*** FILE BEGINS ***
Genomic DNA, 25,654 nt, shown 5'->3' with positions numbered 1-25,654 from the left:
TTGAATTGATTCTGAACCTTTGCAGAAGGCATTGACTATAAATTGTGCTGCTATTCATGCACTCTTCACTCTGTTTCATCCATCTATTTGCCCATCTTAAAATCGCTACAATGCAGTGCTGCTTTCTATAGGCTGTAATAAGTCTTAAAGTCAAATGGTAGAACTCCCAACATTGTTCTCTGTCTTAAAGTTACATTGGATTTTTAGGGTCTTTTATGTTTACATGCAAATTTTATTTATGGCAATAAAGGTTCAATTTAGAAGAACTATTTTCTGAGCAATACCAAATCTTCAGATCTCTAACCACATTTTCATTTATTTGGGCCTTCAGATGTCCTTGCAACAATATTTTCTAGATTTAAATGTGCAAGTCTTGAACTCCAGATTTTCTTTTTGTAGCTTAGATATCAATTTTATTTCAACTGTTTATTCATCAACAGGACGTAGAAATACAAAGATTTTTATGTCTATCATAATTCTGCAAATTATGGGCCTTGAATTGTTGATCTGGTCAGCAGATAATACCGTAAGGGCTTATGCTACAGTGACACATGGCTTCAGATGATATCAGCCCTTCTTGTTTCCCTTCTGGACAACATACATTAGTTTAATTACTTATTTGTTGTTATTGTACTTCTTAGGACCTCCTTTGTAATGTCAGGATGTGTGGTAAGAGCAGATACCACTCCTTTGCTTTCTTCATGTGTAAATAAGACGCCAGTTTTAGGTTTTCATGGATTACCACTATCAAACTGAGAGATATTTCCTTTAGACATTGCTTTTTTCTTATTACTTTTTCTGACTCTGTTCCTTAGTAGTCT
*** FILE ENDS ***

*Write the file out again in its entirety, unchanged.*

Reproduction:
Genomic DNA, 25,654 nt, shown 5'->3' with positions numbered 1-25,654 from the left:
TTGAATTGATTCTGAACCTTTGCAGAAGGCATTGACTATAAATTGTGCTGCTATTCATGCACTCTTCACTCTGTTTCATCCATCTATTTGCCCATCTTAAAATCGCTACAATGCAGTGCTGCTTTCTATAGGCTGTAATAAGTCTTAAAGTCAAATGGTAGAACTCCCAACATTGTTCTCTGTCTTAAAGTTACATTGGATTTTTAGGGTCTTTTATGTTTACATGCAAATTTTATTTATGGCAATAAAGGTTCAATTTAGAAGAACTATTTTCTGAGCAATACCAAATCTTCAGATCTCTAACCACATTTTCATTTATTTGGGCCTTCAGATGTCCTTGCAACAATATTTTCTAGATTTAAATGTGCAAGTCTTGAACTCCAGATTTTCTTTTTGTAGCTTAGATATCAATTTTATTTCAACTGTTTATTCATCAACAGGACGTAGAAATACAAAGATTTTTATGTCTATCATAATTCTGCAAATTATGGGCCTTGAATTGTTGATCTGGTCAGCAGATAATACCGTAAGGGCTTATGCTACAGTGACACATGGCTTCAGATGATATCAGCCCTTCTTGTTTCCCTTCTGGACAACATACATTAGTTTAATTACTTATTTGTTGTTATTGTACTTCTTAGGACCTCCTTTGTAATGTCAGGATGTGTGGTAAGAGCAGATACCACTCCTTTGCTTTCTTCATGTGTAAATAAGACGCCAGTTTTAGGTTTTCATGGATTACCACTATCAAACTGAGAGATATTTCCTTTAGACATTGCTTTTTTCTTATTACTTTTTCTGACTCTGTTCCTTAGTAGTCT